If your child is on regular medications, please ensure you give them their morning dose with their last drink. This will be discussed with you further during your call the day before your appointment. If your child is prescribed any emergency medications or equipment such as a tracheostomy box, epilepsy medication or hydrocortisone this must be brought with your child to the appointment.

The appointment

When you arrive at the hospital, you should report to the MRI department on level one (basement) of the Variety Club Building at GOSH.

There are two MRI departments so please listen carefully to the information given to you over the phone the day before your child’s appointment. Details of how to get to GOSH are enclosed with your appointment letter. When you arrive at GOSH, ask one of our volunteer guides to show you the lift or stairs down to the MRI departments.

It is important to be on time for your appointment as we require plenty of time before the scan to safely prepare you and your child for sedation. If you are running late, please inform the Sedation Team on EXT 5660, if you are more than 30 minutes late to your appointment, this may mean your child’s appointment is cancelled.

Your child should wear clothes without zips or metal poppers for the scan – otherwise they will need to change into a gown.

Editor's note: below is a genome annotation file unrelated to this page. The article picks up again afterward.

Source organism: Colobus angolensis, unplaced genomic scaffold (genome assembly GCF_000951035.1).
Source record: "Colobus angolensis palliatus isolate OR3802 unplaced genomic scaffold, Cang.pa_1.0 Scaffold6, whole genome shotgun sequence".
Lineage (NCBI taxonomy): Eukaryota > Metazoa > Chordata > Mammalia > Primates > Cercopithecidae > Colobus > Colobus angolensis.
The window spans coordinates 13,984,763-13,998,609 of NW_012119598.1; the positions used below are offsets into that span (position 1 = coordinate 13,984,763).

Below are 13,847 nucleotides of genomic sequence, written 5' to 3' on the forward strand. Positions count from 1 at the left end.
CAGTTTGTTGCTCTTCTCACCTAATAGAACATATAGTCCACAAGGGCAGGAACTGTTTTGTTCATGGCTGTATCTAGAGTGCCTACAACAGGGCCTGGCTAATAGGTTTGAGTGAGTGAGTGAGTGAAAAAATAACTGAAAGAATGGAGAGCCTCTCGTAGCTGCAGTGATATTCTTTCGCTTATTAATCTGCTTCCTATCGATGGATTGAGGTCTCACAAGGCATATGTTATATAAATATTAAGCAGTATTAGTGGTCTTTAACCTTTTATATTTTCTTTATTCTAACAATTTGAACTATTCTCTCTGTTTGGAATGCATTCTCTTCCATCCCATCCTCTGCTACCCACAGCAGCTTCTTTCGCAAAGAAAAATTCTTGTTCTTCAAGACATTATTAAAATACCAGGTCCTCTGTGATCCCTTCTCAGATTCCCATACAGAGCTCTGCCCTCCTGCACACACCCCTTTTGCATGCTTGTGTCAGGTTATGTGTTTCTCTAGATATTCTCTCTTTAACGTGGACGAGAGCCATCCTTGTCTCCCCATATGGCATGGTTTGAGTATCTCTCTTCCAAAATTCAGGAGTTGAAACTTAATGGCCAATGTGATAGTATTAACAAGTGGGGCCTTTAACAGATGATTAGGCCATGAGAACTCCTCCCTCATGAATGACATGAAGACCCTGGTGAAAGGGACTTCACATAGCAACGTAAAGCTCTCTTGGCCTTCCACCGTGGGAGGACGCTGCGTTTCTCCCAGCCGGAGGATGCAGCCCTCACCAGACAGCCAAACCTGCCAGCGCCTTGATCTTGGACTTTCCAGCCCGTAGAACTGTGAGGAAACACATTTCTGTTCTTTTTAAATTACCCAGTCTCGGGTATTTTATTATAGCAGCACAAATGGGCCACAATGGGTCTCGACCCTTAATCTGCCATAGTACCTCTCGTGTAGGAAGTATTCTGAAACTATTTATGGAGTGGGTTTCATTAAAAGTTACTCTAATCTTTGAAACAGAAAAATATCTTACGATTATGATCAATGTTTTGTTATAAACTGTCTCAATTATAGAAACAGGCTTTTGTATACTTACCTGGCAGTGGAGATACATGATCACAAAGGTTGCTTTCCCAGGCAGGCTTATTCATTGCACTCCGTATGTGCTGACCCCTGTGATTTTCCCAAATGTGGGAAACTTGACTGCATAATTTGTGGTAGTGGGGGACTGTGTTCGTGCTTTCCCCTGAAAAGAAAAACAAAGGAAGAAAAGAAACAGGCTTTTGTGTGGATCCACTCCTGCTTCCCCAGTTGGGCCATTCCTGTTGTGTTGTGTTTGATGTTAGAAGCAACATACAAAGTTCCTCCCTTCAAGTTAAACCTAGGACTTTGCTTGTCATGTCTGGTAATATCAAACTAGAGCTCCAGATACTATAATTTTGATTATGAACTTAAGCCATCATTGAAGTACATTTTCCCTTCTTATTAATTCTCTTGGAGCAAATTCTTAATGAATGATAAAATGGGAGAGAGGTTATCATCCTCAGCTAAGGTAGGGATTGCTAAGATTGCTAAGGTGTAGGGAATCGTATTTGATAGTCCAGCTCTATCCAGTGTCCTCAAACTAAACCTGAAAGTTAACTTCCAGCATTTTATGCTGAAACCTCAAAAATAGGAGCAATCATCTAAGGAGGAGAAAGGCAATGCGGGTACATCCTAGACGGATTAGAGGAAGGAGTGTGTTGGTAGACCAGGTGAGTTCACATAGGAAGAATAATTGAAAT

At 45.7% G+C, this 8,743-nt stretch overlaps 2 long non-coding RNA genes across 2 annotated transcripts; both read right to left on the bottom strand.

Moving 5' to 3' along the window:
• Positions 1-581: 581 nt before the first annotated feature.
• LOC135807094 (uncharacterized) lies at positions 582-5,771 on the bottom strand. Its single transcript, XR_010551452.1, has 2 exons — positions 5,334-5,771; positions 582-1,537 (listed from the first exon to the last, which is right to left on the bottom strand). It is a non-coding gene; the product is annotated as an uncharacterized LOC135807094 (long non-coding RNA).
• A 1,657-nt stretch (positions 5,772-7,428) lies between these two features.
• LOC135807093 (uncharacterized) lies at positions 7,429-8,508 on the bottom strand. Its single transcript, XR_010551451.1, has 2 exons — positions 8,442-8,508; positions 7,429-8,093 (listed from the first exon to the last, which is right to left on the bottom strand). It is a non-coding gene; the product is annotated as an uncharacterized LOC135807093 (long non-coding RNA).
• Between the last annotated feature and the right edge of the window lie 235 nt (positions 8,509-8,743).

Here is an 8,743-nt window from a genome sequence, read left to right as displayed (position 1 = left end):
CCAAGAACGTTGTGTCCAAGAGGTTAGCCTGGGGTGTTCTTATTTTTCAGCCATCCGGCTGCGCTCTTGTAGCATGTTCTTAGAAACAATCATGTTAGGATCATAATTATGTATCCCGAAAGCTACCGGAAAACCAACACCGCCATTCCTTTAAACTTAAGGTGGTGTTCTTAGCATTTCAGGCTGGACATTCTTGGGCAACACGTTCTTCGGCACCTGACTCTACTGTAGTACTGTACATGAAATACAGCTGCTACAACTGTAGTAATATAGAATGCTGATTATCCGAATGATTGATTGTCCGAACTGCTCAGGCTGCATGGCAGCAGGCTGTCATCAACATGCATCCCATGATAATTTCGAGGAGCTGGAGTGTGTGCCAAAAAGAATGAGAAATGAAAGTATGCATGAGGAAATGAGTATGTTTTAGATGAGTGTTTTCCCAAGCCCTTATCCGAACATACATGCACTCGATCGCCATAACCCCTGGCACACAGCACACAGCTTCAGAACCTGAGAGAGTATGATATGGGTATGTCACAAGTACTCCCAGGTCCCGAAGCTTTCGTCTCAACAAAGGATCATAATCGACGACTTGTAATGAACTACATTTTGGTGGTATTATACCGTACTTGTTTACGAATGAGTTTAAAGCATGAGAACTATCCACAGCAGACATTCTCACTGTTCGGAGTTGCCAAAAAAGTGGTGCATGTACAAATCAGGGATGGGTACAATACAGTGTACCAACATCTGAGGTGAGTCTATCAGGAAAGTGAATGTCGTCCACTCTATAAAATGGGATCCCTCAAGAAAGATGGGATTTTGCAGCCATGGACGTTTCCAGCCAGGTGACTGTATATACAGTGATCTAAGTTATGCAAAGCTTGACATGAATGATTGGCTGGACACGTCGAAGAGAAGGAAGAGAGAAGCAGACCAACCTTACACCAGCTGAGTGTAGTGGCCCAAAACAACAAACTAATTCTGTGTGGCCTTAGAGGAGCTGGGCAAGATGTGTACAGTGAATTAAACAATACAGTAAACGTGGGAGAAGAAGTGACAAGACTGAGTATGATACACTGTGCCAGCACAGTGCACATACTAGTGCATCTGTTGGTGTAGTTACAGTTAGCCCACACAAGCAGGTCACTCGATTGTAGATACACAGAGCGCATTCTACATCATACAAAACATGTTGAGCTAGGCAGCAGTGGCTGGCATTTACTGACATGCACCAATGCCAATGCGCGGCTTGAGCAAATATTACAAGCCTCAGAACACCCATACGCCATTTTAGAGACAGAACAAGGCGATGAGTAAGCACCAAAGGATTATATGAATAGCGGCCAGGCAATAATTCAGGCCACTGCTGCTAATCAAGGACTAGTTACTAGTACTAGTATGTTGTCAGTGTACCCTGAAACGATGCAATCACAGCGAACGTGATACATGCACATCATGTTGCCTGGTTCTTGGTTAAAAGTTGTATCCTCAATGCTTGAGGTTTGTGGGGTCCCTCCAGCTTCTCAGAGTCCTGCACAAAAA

On arrival to the MRI department, you will be greeted by a member of the Sedation Team, they will obtain your child’s height and weight, take observations (such as heart rate and blood pressure), a physical assessment (such as listening to their chest) and taking consent for the sedation.

Only one parent or carer is able to stay at the bedside with the child for safety of overcrowding, however you are able to swap if you wish throughout the day.

It is important that the person with parental responsibility accompanies the child to their appointment for the consent process. If your daughter is 12 years old or older, we will ask her about her periods and we will require to obtain a pregnancy test prior to sedation, as per Local Policy (2018).

The sedation process and medications

Your child may need a cannula (thin plastic tube) for the sedation or for the scan so the nurses will insert a cannula into a vein in your child’s arm, hand or foot - they will use local anaesthetic cream or cold spray to make their skin numb first. Depending on the sedation medication that your child is suitable for (based on medical condition and weight), they may have the sedation given orally (into the mouth), intranasally (into their nose) or intravenously (into the vein), this will be discussed with you by the Sedation Practitioner on the day of your child’s appointment.

Once your child is sedated you can stay with them until the Sedation Team transfer them through to the scan room. You will not be able to go into the scan with them, however one of the Sedation Team will be monitoring them one to one throughout so please take this time to get yourself something to eat and drink. You can go into the recovery area as soon as your child’s scan is finished.

You should be prepared to stay in the department until your child is fully awake and has had something to eat and drink. Most families are able to go home a couple of hours or so after the scan.